Ike Ekweremadu, a former deputy senate president, claimed the Economic and Financial Crimes Commission (EFCC) of being to blame for his difficulties at the London court where he is being held on Thursday at the Federal High Court in Abuja.
The Senator, who has been detained in London as a result of an alleged scandal involving organ harvesting, testified before the Federal High Court that the anti-graft agency sent a letter to the London Court that prevented the foreign court from granting him release.
The charges made by Ekweremadu were included in an application he made to a Nigerian court asking for permission to overturn an interim decision that had been made in favor of the Federal Government forfeiting 40 of his properties both inside and outside of Nigeria.
Ekweremadu stated in the suit submitted by his attorney, Chief Adegboyega Awomolo SAN, that the Federal Government gave the forfeiture order inadvertently because the EFCC withheld information and facts regarding the assets.
The imprisoned Senator said, specifically, that the EFCC had deceitfully secured the forfeiture judgment for the government by hiding the fact that the 40 properties were the subject of an inquiry dating back to 2008.
He claimed that the EFCC knew he was being held in London when the application for forfeiture of the properties was made and contended, among other things.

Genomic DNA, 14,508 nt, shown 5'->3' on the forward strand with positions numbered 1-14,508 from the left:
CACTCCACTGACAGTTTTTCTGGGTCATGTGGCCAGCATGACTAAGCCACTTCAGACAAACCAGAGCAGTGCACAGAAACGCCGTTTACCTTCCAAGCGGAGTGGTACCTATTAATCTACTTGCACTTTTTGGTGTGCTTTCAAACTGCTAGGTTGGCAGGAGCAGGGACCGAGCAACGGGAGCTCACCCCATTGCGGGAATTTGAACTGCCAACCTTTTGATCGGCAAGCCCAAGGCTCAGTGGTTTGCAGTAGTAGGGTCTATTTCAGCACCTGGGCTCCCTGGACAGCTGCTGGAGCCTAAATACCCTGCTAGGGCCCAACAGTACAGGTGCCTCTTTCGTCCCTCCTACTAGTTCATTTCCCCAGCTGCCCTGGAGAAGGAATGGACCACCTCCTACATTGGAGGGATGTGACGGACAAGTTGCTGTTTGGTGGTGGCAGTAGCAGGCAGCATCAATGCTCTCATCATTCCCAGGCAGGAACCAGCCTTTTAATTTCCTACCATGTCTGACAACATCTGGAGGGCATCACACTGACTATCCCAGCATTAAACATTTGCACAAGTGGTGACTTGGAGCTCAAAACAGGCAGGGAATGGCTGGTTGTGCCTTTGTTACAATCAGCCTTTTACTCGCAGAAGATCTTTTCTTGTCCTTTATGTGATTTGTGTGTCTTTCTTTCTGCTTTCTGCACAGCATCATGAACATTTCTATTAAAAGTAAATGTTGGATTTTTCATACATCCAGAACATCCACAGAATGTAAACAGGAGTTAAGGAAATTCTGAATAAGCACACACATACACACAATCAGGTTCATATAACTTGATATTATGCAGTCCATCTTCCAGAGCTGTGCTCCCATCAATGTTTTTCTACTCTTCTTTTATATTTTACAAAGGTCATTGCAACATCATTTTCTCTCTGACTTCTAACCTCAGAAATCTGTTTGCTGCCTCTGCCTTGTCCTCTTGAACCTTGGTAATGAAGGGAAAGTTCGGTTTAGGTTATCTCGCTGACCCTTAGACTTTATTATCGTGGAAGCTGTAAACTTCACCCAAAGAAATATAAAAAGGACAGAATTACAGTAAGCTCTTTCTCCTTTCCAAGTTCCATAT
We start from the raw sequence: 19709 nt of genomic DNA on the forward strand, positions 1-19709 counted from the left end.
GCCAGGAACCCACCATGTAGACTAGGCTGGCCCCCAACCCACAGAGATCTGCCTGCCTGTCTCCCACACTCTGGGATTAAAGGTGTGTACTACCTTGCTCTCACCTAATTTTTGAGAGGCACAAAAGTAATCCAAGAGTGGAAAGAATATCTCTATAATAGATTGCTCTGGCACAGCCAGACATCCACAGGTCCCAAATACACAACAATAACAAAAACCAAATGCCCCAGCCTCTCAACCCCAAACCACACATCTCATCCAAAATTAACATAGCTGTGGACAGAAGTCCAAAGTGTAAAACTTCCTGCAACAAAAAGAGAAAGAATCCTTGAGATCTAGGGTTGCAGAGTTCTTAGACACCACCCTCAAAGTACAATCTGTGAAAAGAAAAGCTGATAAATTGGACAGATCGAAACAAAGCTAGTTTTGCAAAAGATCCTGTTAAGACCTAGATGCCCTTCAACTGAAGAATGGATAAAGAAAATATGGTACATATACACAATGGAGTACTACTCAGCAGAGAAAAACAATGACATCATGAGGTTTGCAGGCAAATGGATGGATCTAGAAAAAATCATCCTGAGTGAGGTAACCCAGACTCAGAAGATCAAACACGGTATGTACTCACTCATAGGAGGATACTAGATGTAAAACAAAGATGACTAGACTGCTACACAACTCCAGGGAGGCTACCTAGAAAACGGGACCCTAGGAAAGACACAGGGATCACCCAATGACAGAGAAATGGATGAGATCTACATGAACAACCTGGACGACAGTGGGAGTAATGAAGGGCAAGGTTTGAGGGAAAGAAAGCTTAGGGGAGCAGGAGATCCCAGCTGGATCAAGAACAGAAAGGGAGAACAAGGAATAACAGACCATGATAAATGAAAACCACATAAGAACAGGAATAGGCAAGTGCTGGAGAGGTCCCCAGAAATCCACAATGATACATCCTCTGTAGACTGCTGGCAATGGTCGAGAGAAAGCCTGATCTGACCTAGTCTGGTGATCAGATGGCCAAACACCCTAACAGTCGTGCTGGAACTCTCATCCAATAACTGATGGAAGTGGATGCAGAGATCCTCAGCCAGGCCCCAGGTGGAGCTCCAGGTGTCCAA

He said that the anti-graft organization purposefully chose not to inform the court of his detention in London so that they could not challenge the request for forfeiture.
The Senator consequently requested that the forfeiture order be reversed and that the case’s proceedings be put on hold until he is finished with his suffering with the London Court.
Silvanus Tahir, the EFCC’s attorney, disputed that his client was responsible for Ekweremadu’s suffering.
He did, however, acknowledge that the EFCC wrote the London Court in response to a particular request and added that sharing information that would be useful to one another was usual for anti-graft organizations.
Tahir vigorously opposed the plea to set aside the forfeiture order but did not object to the request for a stay of the proceedings until Ekweremadu had properly resolved his case before the London Court.
After hearing the arguments from the parties, Justice Inyang Edem Ekwo set the date for the decision as January 11 of the following year.
The court had on Friday, November 4 ordered the temporary confiscation of 40 lands connected to Ekweremadu in several regions of the nation and abroad.
Following an ex-parte motion filed and brought by Ibrahim Buba, counsel for the EFCC, Justice Ekwo delivered the decision.
The anti-graft agency was given a seven-day deadline by Justice Ekwo, who granted the request, to publish the interim forfeiture order of the property in a national daily.
Anyone with a stake in the forfeited property was required by the judge to explain, within 14 days of the interim forfeiture order’s publication, why the property shouldn’t be permanently forfeited to the federal government.
Ten properties are in Enugu, three are in the United States, two are in the United Kingdom, one is in Lagos, nine are in Dubai, United Arab Emirates, and fifteen are in the Federal Capital Territory.